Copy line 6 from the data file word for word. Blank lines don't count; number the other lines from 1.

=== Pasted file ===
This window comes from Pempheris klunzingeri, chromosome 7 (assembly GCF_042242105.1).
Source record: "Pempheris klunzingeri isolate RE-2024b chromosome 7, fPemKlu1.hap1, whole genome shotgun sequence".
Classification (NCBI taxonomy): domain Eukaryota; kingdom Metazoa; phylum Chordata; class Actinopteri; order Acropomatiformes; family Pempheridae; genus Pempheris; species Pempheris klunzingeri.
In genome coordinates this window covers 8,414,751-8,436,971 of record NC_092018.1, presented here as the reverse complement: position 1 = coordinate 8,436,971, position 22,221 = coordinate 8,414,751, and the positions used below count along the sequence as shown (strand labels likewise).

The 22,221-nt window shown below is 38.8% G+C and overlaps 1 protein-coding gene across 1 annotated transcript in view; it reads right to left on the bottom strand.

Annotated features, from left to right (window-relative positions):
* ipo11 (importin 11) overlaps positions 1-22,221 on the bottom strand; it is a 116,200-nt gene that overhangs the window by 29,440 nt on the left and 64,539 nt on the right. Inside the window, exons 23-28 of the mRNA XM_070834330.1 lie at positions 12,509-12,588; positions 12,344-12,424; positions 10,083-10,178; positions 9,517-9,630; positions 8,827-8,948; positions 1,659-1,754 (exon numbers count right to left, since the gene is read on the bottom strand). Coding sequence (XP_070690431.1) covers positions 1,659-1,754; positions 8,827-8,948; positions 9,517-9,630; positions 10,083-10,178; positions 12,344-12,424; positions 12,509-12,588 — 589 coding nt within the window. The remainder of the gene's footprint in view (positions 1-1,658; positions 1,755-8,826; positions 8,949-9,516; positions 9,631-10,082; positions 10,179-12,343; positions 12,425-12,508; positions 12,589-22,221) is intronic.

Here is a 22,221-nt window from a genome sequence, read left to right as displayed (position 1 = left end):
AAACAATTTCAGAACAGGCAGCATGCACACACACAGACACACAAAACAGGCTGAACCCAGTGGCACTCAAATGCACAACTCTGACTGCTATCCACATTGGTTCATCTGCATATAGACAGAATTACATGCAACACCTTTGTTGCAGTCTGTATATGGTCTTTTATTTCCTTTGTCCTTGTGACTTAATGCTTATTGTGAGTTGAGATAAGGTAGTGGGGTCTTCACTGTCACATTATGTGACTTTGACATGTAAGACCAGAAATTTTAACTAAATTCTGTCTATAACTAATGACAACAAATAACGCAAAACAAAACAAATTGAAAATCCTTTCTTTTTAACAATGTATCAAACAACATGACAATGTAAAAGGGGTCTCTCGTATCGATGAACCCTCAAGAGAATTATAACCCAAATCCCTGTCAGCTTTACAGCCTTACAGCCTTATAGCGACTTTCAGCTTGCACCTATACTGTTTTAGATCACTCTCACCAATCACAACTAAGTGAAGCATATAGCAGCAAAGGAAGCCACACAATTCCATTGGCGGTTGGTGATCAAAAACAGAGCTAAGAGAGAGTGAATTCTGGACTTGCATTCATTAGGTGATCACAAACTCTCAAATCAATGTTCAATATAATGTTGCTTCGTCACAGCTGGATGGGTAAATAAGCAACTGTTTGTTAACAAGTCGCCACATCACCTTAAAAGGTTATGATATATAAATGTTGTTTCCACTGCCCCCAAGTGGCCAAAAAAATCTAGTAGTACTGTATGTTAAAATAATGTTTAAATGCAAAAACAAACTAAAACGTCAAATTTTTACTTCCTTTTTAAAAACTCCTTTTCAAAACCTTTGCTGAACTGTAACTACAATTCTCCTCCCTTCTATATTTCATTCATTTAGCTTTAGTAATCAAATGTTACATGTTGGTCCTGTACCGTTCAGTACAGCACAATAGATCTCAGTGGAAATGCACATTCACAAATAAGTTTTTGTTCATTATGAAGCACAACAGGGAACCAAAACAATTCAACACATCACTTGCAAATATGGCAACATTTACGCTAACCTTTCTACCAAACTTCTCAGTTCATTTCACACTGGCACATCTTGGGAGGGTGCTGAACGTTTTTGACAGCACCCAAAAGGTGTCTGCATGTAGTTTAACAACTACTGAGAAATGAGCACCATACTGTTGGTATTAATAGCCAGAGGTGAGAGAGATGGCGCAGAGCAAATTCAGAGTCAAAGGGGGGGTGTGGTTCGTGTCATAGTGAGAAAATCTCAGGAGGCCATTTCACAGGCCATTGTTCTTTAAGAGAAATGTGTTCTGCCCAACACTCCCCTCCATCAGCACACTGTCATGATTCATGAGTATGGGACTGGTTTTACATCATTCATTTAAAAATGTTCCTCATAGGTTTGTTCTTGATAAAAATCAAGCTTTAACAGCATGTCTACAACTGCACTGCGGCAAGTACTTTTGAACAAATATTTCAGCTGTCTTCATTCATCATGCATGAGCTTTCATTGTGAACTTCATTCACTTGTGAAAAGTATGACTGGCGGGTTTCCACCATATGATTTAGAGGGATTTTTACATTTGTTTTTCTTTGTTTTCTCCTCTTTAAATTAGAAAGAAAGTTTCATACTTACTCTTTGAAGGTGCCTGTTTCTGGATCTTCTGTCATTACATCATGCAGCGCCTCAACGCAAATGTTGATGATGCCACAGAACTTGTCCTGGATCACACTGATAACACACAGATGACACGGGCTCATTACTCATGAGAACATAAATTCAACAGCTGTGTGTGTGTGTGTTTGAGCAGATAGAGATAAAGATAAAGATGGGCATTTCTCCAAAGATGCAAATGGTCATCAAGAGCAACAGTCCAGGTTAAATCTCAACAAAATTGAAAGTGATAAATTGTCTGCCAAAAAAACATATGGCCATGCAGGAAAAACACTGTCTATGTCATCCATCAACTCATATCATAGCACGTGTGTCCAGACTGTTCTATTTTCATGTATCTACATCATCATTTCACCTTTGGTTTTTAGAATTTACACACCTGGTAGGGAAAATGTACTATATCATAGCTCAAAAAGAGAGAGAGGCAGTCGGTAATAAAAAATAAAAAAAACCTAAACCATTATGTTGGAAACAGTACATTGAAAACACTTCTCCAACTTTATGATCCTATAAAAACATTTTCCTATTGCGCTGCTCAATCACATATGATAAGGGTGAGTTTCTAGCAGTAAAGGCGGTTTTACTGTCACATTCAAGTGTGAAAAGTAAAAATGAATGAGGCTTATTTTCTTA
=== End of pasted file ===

Annotated features, from left to right (window-relative positions):